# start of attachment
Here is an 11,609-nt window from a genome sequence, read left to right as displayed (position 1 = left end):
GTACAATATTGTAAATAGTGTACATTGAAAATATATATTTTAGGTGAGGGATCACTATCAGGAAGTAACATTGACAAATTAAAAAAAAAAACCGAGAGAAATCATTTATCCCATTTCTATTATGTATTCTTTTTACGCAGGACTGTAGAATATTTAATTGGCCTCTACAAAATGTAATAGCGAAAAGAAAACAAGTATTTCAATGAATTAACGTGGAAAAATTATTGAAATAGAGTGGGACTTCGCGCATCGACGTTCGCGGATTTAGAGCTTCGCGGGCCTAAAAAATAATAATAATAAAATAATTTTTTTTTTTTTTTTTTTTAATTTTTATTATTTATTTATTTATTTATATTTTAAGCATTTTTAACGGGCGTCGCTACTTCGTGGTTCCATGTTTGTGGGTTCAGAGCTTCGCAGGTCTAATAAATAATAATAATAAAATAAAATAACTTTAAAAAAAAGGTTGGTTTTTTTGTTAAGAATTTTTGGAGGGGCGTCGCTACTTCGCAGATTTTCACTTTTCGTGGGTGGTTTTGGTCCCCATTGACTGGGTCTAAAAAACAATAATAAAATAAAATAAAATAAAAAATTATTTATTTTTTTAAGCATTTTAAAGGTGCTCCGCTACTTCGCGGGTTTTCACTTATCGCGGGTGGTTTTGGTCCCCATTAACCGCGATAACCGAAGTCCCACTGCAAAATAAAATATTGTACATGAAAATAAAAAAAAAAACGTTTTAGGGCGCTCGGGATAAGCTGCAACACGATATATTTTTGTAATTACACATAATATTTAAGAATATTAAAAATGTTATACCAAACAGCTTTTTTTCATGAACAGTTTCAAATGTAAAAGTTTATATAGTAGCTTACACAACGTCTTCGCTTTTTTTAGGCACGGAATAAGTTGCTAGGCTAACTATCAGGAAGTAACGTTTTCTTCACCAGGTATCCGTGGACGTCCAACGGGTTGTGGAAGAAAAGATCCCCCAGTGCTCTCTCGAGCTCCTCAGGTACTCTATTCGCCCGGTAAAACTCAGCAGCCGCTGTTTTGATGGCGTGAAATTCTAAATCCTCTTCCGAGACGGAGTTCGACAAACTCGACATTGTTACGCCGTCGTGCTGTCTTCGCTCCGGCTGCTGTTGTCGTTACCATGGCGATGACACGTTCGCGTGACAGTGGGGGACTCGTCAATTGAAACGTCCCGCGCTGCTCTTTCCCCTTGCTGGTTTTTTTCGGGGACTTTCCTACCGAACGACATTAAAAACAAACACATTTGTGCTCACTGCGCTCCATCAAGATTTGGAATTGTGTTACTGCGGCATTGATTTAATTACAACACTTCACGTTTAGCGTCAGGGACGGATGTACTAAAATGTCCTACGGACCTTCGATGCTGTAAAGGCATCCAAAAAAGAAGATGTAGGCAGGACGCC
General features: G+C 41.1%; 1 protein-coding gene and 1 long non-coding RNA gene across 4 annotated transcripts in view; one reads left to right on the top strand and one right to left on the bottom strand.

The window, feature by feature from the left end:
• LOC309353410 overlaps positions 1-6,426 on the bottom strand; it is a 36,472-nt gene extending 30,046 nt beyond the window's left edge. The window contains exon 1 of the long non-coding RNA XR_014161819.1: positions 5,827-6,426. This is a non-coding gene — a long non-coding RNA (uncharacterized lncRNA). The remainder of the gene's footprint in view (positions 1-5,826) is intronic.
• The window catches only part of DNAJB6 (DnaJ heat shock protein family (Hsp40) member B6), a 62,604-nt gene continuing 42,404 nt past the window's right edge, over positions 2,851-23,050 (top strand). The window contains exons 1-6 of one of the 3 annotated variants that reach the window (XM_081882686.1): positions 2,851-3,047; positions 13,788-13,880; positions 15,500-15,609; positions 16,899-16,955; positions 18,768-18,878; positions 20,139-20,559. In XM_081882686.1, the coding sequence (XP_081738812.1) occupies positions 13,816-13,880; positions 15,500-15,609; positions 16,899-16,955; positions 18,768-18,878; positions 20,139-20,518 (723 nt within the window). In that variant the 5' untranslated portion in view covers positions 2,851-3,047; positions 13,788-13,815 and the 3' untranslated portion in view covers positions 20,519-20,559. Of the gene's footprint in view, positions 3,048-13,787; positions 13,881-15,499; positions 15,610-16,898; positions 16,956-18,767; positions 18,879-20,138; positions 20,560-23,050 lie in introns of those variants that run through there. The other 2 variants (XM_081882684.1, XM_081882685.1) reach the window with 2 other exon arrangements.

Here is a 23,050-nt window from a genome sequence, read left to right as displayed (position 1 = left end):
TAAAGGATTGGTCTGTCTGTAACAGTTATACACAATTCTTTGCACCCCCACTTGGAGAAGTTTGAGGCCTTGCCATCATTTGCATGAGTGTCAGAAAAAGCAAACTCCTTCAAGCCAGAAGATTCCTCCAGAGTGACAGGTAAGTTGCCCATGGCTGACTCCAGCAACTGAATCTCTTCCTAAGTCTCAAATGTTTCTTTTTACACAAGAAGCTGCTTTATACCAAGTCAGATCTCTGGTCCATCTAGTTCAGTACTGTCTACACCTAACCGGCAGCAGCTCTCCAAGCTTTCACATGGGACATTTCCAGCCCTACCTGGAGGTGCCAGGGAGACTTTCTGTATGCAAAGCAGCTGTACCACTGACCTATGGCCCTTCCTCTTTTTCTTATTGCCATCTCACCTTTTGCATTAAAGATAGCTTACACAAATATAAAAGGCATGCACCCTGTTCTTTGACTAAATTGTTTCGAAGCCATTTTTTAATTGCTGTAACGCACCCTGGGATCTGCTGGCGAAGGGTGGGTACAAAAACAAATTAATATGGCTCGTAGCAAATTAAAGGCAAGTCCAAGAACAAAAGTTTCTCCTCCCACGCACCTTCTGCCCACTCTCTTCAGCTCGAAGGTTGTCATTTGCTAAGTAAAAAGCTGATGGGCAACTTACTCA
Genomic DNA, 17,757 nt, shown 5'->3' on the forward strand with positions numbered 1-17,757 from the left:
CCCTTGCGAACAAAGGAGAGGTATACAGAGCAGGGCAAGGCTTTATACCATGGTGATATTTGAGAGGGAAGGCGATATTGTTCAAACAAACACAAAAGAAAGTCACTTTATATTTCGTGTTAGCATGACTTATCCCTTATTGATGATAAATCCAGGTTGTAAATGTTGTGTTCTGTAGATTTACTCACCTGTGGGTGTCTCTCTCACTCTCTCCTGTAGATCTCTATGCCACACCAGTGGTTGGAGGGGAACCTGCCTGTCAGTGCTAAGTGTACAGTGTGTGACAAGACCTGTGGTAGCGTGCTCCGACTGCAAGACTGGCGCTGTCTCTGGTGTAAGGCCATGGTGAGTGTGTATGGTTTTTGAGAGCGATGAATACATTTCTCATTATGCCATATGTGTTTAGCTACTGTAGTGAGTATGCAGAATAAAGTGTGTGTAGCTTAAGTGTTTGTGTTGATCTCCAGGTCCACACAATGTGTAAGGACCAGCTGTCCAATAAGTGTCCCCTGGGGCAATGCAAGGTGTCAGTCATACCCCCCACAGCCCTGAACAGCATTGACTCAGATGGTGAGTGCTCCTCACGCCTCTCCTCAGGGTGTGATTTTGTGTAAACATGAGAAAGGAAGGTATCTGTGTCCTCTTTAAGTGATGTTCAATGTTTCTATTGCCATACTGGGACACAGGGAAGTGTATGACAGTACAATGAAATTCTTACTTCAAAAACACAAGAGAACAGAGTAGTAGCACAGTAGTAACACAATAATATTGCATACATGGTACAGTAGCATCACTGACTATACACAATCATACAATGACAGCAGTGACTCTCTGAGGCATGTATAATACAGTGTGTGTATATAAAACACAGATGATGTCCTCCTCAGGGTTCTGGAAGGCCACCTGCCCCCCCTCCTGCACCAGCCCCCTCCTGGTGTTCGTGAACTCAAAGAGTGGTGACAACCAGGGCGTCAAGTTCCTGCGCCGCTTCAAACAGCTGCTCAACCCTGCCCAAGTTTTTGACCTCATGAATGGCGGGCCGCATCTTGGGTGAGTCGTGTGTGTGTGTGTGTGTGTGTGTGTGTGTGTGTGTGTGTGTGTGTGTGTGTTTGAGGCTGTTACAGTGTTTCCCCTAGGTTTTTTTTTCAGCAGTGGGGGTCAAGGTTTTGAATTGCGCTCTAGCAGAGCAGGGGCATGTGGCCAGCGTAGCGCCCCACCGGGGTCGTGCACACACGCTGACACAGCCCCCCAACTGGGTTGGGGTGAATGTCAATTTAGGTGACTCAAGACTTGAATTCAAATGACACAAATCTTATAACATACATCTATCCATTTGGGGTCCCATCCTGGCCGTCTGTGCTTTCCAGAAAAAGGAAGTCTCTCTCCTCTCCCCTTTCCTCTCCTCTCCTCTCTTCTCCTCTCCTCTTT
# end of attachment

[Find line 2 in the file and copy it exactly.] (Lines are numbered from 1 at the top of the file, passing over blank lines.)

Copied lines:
GTACAATATTGTAAATAGTGTACATTGAAAATATATATTTTAGGTGAGGGATCACTATCAGGAAGTAACATTGACAAATTAAAAAAAAAAACCGAGAGAAATCATTTATCCCATTTCTATTATGTATTCTTTTTACGCAGGACTGTAGAATATTTAATTGGCCTCTACAAAATGTAATAGCGAAAAGAAAACAAGTATTTCAATGAATTAACGTGGAAAAATTATTGAAATAGAGTGGGACTTCGCGCATCGACGTTCGCGGATTTAGAGCTTCGCGGGCCTAAAAAATAATAATAATAAAATAATTTTTTTTTTTTTTTTTTTTAATTTTTATTATTTATTTATTTATTTATATTTTAAGCATTTTTAACGGGCGTCGCTACTTCGTGGTTCCATGTTTGTGGGTTCAGAGCTTCGCAGGTCTAATAAATAATAATAATAAAATAAAATAACTTTAAAAAAAAGGTTGGTTTTTTTGTTAAGAATTTTTGGAGGGGCGTCGCTACTTCGCAGATTTTCACTTTTCGTGGGTGGTTTTGGTCCCCATTGACTGGGTCTAAAAAACAATAATAAAATAAAATAAAATAAAAAATTATTTATTTTTTTAAGCATTTTAAAGGTGCTCCGCTACTTCGCGGGTTTTCACTTATCGCGGGTGGTTTTGGTCCCCATTAACCGCGATAACCGAAGTCCCACTGCAAAATAAAATATTGTACATGAAAATAAAAAAAAAAACGTTTTAGGGCGCTCGGGATAAGCTGCAACACGATATATTTTTGTAATTACACATAATATTTAAGAATATTAAAAATGTTATACCAAACAGCTTTTTTTCATGAACAGTTTCAAATGTAAAAGTTTATATAGTAGCTTACACAACGTCTTCGCTTTTTTTAGGCACGGAATAAGTTGCTAGGCTAACTATCAGGAAGTAACGTTTTCTTCACCAGGTATCCGTGGACGTCCAACGGGTTGTGGAAGAAAAGATCCCCCAGTGCTCTCTCGAGCTCCTCAGGTACTCTATTCGCCCGGTAAAACTCAGCAGCCGCTGTTTTGATGGCGTGAAATTCTAAATCCTCTTCCGAGACGGAGTTCGACAAACTCGACATTGTTACGCCGTCGTGCTGTCTTCGCTCCGGCTGCTGTTGTCGTTACCATGGCGATGACACGTTCGCGTGACAGTGGGGGACTCGTCAATTGAAACGTCCCGCGCTGCTCTTTCCCCTTGCTGGTTTTTTTCGGGGACTTTCCTACCGAACGACATTAAAAACAAACACATTTGTGCTCACTGCGCTCCATCAAGATTTGGAATTGTGTTACTGCGGCATTGATTTAATTACAACACTTCACGTTTAGCGTCAGGGACGGATGTACTAAAATGTCCTACGGACCTTCGATGCTGTAAAGGCATCCAAAAAAGAAGATGTAGGCAGGACGCC